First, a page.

Convicted criminal found guilty of supplying illegal Premier League streams for thousands of matches ordered to repay nearly £1MILLION – or risk having jail term extended by six years and eight months
A convicted criminal found guilty of providing illegal access to thousands of Premierliga matches has been ordered to repay nearly £1million or risk a further six years and eight months in prison.
Steven King, who masterminded the fraud while trading under the names Dreambox (unincorporated), Dreambox TV Limited, and Digital Switchover Limited, was jailed for seven years and four months in 2019.
At Warwick Crown Court on Monday, King was ordered to forfeit the proceeds of his criminal activities and pay back £963,000 within three months.
The Premier League has confirmed it has requested the returned money go to the public purse.
(Van L tot R) Daniel Malone, Steven King and Paul Rolston are serving a total of 17 years in prison for operating a company which provided illegal access to streams of Premier League matches
King has now been ordered to repay nearly £1million, which will go back into the public purse
King will have his sentence extended if he fails to comply. He has also been ordered by a judge to surrender his passport within 28 days and cannot travel abroad until the sum has been paid.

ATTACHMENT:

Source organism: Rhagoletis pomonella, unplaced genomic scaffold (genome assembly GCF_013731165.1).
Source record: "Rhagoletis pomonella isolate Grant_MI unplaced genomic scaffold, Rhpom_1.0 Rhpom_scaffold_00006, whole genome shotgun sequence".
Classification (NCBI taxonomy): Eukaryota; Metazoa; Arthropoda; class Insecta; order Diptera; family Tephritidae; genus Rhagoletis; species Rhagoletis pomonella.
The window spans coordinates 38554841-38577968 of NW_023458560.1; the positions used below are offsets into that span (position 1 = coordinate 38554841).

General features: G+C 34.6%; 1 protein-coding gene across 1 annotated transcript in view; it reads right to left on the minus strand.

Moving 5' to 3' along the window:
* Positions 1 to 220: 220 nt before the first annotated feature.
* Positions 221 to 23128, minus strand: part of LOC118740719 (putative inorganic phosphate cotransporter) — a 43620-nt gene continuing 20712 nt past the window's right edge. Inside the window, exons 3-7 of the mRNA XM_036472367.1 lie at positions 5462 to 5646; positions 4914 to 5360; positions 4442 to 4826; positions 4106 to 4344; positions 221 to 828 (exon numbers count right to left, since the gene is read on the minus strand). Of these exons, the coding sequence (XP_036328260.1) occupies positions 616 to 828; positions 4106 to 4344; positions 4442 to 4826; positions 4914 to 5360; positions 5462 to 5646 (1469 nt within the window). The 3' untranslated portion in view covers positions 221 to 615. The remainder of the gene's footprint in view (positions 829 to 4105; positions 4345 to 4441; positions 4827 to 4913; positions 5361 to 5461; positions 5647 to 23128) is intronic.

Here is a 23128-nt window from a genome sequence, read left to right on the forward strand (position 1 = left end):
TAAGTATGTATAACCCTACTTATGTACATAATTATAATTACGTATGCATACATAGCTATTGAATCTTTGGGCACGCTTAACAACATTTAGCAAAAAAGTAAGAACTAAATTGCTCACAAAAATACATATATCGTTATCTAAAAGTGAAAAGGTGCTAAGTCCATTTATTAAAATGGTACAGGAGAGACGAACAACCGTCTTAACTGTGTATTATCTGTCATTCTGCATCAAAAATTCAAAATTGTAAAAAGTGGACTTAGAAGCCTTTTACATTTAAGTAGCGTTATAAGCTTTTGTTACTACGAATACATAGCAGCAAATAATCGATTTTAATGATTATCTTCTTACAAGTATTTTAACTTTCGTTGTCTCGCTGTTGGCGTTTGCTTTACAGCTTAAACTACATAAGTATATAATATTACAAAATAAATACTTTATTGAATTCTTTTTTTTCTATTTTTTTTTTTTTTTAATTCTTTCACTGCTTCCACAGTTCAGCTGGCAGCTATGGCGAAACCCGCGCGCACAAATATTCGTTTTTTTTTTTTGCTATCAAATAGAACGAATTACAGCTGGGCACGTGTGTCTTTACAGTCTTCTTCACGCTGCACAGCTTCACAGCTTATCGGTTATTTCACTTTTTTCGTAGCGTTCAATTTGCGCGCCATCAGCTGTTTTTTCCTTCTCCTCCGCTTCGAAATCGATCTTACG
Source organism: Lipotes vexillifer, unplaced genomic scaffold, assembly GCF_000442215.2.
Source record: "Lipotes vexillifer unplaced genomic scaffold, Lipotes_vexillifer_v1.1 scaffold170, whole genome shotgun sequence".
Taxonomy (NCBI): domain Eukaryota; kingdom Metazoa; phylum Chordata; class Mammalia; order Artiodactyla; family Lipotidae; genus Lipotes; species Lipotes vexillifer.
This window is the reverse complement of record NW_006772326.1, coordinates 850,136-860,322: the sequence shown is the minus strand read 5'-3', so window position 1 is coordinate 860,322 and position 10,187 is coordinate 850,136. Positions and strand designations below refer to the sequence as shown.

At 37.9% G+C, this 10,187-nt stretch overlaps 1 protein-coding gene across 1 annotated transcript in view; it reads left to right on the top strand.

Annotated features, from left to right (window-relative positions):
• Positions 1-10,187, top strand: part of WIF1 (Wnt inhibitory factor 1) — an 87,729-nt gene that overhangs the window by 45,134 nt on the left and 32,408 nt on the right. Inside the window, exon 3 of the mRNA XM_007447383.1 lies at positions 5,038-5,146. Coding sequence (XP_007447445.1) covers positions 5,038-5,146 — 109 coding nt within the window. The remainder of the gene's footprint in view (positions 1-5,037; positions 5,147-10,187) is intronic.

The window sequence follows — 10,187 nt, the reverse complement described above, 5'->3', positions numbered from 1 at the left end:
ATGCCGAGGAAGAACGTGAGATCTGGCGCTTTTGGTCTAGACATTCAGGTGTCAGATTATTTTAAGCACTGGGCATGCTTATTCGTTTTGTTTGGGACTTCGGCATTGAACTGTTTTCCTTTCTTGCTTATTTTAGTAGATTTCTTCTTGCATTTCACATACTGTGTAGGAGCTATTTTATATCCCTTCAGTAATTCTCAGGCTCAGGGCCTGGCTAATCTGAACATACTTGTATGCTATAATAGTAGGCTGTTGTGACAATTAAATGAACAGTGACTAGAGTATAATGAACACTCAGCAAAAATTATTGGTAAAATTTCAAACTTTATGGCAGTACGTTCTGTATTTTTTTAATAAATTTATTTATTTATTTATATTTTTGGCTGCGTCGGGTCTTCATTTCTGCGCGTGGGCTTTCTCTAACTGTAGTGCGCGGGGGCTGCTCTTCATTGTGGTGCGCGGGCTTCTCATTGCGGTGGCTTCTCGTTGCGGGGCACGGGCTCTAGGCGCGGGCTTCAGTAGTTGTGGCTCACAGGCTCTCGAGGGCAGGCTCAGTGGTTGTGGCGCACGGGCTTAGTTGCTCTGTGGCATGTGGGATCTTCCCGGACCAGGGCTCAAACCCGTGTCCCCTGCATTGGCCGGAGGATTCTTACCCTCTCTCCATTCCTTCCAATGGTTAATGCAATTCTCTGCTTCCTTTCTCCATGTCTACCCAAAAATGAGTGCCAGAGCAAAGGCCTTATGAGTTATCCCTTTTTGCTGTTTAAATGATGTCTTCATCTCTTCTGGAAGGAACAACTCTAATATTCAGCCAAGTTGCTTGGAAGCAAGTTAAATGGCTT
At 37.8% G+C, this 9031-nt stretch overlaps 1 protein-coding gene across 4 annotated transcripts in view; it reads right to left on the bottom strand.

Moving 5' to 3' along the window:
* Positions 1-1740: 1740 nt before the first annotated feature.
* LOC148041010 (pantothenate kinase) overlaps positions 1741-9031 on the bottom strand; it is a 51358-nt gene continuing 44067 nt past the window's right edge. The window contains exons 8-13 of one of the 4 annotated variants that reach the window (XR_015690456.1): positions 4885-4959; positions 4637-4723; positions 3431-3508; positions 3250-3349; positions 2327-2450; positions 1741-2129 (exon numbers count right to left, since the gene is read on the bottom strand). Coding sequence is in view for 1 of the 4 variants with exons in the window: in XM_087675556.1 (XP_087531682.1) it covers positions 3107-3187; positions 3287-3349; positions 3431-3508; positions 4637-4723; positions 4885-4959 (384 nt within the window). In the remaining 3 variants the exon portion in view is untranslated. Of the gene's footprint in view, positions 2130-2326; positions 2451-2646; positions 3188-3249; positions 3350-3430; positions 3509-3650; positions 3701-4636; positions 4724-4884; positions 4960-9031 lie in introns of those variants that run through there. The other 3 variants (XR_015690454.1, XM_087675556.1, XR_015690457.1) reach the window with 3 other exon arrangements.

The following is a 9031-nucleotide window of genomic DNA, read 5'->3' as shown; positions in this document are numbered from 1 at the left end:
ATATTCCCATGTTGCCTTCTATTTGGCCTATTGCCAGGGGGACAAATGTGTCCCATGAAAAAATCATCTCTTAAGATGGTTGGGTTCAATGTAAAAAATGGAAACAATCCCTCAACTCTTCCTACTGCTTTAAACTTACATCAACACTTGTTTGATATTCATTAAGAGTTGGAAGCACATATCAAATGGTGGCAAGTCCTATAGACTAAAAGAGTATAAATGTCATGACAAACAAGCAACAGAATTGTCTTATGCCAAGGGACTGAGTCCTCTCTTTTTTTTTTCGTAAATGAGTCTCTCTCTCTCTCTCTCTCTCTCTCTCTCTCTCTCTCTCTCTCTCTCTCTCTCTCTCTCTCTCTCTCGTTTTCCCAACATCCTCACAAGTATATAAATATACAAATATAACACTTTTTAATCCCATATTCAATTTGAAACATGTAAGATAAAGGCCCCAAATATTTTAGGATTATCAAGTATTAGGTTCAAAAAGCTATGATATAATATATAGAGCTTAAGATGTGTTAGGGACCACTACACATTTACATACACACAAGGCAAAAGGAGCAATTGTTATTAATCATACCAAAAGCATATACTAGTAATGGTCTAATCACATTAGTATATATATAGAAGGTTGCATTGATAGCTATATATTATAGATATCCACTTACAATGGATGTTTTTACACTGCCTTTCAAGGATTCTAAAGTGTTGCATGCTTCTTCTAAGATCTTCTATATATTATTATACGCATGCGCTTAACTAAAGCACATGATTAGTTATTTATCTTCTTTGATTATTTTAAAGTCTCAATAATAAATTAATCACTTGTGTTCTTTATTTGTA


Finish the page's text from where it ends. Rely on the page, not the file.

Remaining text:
Koning, alongside Paul Rolston and Daniel Malone, ran a pirate streaming organisation that supplied illegal access to Premierliga matches to more than 1,000 kroeë, clubs and homes in England and Wales for around a decade.
Rolston was sentenced to six years and four months, while Malone got three years and three months, with the terms believed to be some of the longest ever issued for piracy-related crimes.
They are believed to earned around £5million through their illegal piracy scheme.
The Premier League have been cracking down on illegal streaming to protect the value of broadcast rights
In a statement issued on Monday, Premier League general counsel Kevin Plumb said: ‘This result clearly shows that supplying illegal streams is a criminal offence leading to prison sentences and significant financial consequences.
‘We are pleased the courts have recognised the seriousness of piracy-related crimes and the Premier League has requested all money recovered goes back to public bodies, including law enforcement agencies, to help them continue the fantastic work they do in helping bring people like this to justice.
‘The vast majority of our fans watch Premier League action via authorised sources but for those who don’t, they must be aware this is not only an illegal activity that can lead to custodial sentences but they also risk becoming victims of hacking and fraud.
‘We will continue to work with law enforcement to tackle piracy of our content and to educate fans on the dangers of watching Premier League matches via unauthorised streams.’
The Premier League is eager to prevent illegal streaming to help protect the value of broadcast rights for media companies such as Sky and BT, who pay billions for the right to show the league’s matches.